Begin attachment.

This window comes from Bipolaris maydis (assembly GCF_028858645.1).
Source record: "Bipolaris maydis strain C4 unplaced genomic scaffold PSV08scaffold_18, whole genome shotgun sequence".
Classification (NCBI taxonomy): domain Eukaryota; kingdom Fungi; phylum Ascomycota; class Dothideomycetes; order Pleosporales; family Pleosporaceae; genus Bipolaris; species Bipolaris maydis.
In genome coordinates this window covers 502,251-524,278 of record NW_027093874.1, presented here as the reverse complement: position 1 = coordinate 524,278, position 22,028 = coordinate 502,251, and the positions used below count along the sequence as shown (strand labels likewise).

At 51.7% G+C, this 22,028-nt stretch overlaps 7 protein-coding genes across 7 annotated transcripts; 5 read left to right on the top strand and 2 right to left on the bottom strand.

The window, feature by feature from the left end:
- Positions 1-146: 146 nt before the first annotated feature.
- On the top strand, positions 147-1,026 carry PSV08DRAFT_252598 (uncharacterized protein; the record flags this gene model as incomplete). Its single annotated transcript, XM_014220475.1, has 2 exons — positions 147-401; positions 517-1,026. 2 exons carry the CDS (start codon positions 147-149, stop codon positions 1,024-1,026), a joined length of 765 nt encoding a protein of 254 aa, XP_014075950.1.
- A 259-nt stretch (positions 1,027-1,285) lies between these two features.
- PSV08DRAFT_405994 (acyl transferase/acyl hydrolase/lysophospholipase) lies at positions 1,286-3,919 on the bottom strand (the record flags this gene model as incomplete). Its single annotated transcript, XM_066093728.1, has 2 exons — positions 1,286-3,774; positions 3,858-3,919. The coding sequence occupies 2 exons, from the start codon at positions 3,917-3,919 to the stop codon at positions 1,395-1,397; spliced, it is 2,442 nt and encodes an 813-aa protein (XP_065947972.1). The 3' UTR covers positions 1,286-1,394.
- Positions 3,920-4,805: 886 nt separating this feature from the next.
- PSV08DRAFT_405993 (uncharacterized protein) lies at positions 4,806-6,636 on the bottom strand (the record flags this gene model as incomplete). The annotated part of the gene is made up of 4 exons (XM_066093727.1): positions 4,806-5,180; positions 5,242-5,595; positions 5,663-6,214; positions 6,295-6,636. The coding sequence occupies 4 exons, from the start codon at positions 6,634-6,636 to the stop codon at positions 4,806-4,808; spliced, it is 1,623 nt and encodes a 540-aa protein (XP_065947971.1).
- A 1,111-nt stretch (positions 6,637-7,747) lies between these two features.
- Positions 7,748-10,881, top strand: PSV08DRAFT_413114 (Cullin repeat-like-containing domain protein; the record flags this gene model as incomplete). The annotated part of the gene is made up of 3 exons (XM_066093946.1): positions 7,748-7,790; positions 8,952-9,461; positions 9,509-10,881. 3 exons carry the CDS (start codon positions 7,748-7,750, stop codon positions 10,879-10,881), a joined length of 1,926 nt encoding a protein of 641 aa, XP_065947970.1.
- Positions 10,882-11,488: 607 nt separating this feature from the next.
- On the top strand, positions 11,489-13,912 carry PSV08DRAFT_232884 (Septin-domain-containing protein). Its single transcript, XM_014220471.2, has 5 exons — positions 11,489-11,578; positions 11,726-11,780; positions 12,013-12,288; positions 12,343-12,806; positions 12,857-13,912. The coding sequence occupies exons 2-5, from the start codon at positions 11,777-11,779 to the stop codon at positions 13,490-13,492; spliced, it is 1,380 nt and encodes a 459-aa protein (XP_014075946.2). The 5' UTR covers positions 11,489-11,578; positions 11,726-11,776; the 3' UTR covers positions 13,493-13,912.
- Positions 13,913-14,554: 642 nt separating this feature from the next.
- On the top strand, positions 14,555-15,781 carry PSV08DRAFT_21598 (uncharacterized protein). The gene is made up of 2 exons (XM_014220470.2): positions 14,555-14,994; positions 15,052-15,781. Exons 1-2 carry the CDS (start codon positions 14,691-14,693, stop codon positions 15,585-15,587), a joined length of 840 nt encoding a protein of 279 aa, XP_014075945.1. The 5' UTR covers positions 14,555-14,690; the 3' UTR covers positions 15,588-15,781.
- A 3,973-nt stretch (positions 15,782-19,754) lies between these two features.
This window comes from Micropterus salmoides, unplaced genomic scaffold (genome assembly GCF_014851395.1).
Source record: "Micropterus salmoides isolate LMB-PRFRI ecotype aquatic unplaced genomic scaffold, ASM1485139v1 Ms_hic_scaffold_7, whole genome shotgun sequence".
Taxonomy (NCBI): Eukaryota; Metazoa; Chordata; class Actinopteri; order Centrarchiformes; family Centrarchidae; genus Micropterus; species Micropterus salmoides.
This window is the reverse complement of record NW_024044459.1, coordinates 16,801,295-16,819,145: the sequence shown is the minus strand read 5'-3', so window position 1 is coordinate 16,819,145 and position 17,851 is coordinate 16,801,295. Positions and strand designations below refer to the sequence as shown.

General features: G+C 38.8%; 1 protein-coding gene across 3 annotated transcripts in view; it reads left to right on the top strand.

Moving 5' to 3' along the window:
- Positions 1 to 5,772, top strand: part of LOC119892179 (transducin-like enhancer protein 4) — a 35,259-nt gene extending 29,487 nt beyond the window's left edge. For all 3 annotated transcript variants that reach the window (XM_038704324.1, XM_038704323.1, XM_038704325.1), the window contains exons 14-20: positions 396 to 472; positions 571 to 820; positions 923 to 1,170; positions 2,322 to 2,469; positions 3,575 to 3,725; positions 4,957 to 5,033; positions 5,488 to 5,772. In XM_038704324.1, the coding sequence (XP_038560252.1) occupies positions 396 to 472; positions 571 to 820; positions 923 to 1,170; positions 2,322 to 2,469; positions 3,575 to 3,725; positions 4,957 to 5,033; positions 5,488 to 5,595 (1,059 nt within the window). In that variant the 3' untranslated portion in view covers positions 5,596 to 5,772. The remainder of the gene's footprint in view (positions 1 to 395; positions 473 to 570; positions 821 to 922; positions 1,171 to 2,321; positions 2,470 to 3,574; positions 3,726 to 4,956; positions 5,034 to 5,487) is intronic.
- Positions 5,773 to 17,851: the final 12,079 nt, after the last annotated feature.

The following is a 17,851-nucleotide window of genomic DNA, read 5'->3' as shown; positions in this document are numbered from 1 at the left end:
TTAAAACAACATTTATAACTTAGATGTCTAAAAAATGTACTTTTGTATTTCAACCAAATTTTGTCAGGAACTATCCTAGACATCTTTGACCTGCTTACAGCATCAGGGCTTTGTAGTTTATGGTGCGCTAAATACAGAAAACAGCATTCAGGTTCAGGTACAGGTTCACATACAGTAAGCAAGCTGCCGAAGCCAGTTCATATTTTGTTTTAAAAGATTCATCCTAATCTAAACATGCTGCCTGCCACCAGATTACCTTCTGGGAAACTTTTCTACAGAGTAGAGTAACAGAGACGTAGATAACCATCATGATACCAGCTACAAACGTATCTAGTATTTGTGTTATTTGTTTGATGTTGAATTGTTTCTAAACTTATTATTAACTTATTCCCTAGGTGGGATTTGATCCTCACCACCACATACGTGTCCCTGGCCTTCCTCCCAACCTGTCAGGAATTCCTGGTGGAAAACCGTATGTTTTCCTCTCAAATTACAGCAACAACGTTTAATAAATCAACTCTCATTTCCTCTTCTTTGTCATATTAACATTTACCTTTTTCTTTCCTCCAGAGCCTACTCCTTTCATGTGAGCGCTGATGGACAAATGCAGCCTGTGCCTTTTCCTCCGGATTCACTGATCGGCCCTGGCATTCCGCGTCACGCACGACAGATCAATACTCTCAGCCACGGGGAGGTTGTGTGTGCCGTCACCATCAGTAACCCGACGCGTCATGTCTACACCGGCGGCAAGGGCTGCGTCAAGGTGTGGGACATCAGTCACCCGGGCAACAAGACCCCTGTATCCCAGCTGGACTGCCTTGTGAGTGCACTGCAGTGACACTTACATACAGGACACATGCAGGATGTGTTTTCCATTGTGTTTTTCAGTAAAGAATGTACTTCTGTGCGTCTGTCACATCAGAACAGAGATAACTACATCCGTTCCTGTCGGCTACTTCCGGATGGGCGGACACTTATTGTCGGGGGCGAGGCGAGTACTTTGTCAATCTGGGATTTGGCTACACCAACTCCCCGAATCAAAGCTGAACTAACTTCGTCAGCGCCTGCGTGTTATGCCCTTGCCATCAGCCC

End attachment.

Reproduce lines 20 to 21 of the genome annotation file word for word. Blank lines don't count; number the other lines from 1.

This window comes from Micropterus salmoides, unplaced genomic scaffold (genome assembly GCF_014851395.1).
Source record: "Micropterus salmoides isolate LMB-PRFRI ecotype aquatic unplaced genomic scaffold, ASM1485139v1 Ms_hic_scaffold_7, whole genome shotgun sequence".